3. Thandi:'s really frustrating. How we had hoped that remission came with some normalcy....but not so.

    I'm still very thankful for each and every day.

  4. Rene: I'm thankful for each day that I still have many are not as lucky.


  5. It seems that once you have MM the fatigue never goes away, even if you are in CR. I blamed my husband's fatigue on the fact that he was not responding to the chemo treatments. Yet now I hear other patients complain about the same thing even though they are responding to treatments.

    I feel your pain, Sarah.

    1. Shelley: Even though Bob responded to both the Velcade/Dex and now the Rev/Dex, the fatigue has always been present.

      It's just a fact of life.


  6. sarah,

    i do so hope that the break from the chemo will allow bob to feel better; as a CG, i know how heartbreaking it is to witness your honey having pain each and every day. the longs periods needed to rest and sleep are also very difficult - one feels so lonely at times. i try to have a list of things to occupy myself with, and sometimes it does me good, but other times i feel unmotivated - i just want to be with hugh, and feel we are together. i will be BELIEVING for you both that the M-spike will stay stable, and that bob can gain ground in his level of comfort. please just know that you are not alone, and that your words, written so honestly and so heartfelt helps others who are going through the same thing. warm hugs, karen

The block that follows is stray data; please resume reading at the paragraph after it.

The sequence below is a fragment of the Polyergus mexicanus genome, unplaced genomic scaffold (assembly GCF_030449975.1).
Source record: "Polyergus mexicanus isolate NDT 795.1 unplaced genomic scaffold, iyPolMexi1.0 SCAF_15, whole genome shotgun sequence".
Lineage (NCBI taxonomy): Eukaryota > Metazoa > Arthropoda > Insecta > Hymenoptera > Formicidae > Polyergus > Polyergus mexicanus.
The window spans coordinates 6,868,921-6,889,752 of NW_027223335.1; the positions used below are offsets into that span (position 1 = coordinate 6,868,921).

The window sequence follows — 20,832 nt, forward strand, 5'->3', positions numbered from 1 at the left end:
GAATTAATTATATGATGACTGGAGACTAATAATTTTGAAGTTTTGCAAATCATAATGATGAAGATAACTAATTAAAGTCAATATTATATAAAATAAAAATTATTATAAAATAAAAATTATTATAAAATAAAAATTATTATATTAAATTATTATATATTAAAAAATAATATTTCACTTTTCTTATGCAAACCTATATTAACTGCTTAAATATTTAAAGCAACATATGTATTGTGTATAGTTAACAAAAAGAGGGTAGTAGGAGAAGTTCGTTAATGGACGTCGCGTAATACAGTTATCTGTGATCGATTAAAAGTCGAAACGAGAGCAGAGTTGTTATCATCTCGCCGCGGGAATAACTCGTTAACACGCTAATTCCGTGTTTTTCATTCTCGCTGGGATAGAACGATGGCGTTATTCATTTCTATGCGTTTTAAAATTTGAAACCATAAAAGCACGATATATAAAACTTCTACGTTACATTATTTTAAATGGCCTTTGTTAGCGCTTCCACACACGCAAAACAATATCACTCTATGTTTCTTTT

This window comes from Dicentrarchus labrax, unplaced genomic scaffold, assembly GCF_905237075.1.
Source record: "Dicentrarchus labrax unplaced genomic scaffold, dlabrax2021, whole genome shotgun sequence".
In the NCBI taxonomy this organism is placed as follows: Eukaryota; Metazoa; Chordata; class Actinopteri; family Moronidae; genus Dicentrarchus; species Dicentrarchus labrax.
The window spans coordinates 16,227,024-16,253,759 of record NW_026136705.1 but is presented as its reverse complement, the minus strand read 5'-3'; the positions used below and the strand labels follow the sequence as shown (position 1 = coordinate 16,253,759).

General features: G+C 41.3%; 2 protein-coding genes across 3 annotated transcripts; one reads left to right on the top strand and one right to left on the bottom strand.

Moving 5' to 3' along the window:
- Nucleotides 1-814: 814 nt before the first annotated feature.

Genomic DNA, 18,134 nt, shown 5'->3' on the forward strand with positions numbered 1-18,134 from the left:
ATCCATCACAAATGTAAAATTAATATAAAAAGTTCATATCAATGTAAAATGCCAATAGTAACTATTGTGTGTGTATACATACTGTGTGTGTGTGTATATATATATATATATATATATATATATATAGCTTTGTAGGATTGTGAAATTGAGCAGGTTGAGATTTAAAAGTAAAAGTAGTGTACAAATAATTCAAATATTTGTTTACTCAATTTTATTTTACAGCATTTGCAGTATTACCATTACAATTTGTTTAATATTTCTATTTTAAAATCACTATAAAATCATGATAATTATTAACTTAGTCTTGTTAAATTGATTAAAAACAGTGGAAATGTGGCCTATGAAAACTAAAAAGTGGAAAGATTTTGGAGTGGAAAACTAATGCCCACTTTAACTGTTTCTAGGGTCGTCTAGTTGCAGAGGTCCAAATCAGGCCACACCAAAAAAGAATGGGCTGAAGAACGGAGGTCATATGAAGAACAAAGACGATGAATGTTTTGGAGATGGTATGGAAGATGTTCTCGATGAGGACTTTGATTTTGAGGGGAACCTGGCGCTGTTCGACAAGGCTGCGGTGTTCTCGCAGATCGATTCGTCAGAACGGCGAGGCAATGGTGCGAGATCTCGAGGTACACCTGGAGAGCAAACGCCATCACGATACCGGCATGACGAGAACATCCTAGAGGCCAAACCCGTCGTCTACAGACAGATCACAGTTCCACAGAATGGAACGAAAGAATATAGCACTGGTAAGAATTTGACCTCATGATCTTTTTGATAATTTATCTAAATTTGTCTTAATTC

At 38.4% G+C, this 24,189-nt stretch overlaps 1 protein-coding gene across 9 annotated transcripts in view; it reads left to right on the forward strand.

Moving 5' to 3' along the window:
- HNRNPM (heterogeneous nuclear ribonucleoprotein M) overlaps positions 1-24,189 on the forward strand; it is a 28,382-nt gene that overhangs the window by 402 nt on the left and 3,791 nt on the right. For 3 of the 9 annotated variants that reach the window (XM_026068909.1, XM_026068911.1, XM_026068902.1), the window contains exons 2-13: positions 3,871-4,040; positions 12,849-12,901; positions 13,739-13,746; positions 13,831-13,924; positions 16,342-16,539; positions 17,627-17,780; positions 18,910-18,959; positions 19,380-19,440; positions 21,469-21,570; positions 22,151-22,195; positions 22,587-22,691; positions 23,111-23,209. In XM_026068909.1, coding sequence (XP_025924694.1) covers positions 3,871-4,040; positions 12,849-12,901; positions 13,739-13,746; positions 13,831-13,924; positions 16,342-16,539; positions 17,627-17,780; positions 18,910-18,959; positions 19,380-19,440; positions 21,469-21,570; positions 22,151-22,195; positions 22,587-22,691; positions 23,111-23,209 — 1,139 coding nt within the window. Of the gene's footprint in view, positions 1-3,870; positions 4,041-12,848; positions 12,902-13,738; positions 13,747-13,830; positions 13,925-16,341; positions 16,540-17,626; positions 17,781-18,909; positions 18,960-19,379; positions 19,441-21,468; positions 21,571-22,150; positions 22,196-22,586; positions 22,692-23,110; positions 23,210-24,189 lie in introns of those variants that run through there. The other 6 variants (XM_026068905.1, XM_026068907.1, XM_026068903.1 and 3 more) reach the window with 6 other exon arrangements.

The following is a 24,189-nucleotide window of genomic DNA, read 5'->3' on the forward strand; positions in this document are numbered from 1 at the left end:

1. Karen: First things first....Bob's M-Spike stayed put! I'll be doing another post, later today.

      There are times, as a caregiver that it gets so frustrating, because our lives have undergone such a change. I've certainly learned that we aren't alone.

      I understand, too, your comment about wanting to be with Hugh....just as I want to be with Bob. Often, as he sits...I sit and find myself spending lots of laptop time.

      Hugs to you....

  7. Similar story here except that we know the Rev / Dex regime is to maintain a plateau rather than because he is in complete remission. I really wish he (we!)could have a break from Rev and Dex because of the rollercoaster effect, but that doesn't seem to be an option. We were just discussing our "new normal" yesterday, and it's not what we expected but at least he's still here, against the odds! It's OK. He's OK. We're OK. And that's as good as it gets!
    Thanks for posting - good to know there are others just getting on with it!

    1. Roo: Not what we expected, either...but like you...just thankful that he's still here (like your FL).

      Thankful for everyday.....even though I'd rather it just be "normal" instead of "new normal".

      Hugs from ATP (Across the Pond).....

  8. Hi Sarah,

    I came across your blog while researching treatment for relapsed myeloma, and i just wanted to tell you how much i can relate to your story. So many times i come across other peoples success stories, which just makes me worry so much more abut my father, you could be writing about him-its exactly how it is for those unfortunate enough to go through this type of cancer, and how spot on your description of being in remission is really like for them.
    I wish you and your husband all the best in this difficult life changing event...


  9. Debbie: Remission certainly wasn't what we expected. We both imagined that everything would be okay, and back to "normal" - instead of this "new normal".

    I hope your dad is okay. Sounds as if he has a wonderful daughter who loves him, dearly.

    Things change daily with this terrible disease - so I never know from one day to the next how Bob will be when he awakens. We can only hang in there and be thankful for every day we have with them.